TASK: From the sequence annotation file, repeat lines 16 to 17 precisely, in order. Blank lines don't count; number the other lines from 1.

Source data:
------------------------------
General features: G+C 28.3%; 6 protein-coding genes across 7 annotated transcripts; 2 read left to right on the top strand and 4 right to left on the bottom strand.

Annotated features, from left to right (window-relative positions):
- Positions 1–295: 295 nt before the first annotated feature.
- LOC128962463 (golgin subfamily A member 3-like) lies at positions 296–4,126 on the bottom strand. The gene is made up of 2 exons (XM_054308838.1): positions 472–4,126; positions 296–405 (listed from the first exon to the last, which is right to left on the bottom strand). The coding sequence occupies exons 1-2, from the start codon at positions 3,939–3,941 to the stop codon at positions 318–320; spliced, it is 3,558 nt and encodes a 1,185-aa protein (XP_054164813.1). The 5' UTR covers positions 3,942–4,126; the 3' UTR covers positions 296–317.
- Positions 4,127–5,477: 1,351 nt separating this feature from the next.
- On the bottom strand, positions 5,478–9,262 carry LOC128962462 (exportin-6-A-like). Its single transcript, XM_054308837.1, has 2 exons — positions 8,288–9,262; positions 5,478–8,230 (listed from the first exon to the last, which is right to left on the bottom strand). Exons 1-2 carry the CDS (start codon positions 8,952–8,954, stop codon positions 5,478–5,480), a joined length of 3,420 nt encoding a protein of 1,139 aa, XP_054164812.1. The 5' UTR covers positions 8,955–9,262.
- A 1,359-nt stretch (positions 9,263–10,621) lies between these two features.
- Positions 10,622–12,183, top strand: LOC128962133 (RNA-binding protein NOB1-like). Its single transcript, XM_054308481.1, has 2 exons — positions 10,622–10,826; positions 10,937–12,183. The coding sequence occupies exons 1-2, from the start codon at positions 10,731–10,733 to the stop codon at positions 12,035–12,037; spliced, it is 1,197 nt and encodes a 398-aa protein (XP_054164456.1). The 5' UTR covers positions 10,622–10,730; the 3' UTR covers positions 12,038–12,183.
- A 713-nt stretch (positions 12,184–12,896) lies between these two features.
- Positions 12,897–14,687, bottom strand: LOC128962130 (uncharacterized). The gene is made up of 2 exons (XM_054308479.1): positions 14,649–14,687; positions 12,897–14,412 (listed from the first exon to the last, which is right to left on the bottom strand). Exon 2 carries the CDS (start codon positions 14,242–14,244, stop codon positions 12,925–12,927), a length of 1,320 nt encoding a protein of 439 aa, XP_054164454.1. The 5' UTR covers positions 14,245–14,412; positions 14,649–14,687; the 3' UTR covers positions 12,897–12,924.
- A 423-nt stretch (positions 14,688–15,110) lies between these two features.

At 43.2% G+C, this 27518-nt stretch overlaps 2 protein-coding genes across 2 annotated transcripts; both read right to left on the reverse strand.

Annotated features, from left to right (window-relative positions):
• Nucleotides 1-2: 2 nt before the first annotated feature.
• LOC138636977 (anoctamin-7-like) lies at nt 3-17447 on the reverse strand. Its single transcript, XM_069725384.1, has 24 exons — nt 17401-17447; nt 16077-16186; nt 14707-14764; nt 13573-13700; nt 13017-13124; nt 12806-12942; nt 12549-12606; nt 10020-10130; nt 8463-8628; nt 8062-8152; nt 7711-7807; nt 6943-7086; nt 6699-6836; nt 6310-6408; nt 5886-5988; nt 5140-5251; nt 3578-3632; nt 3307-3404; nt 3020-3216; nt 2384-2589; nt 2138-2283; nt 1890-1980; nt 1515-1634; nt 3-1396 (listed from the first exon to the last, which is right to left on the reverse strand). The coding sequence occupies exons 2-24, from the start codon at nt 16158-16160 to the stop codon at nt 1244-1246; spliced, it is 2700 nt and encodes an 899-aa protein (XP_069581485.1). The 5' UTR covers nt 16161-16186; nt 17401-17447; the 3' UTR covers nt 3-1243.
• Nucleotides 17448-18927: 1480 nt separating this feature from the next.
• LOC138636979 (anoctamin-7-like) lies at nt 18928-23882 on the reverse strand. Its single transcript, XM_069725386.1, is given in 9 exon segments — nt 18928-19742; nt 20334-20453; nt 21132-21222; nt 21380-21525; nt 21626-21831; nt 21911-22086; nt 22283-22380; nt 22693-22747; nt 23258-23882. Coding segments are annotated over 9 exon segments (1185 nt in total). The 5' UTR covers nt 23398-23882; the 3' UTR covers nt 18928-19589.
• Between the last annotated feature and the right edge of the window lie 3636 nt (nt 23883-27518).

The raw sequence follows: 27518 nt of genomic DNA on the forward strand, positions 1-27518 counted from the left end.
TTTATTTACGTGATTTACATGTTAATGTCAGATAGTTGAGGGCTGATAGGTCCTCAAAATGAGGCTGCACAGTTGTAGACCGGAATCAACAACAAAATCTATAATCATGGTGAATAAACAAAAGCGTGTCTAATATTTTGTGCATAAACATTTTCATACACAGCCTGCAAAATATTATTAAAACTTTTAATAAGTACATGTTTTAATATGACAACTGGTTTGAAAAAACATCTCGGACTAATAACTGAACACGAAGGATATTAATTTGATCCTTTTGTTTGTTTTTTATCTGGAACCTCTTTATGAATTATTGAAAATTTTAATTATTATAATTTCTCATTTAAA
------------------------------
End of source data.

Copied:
• Nucleotides 17448-18927: 1480 nt separating this feature from the next.
• LOC138636979 (anoctamin-7-like) lies at nt 18928-23882 on the reverse strand. Its single transcript, XM_069725386.1, is given in 9 exon segments — nt 18928-19742; nt 20334-20453; nt 21132-21222; nt 21380-21525; nt 21626-21831; nt 21911-22086; nt 22283-22380; nt 22693-22747; nt 23258-23882. Coding segments are annotated over 9 exon segments (1185 nt in total). The 5' UTR covers nt 23398-23882; the 3' UTR covers nt 18928-19589.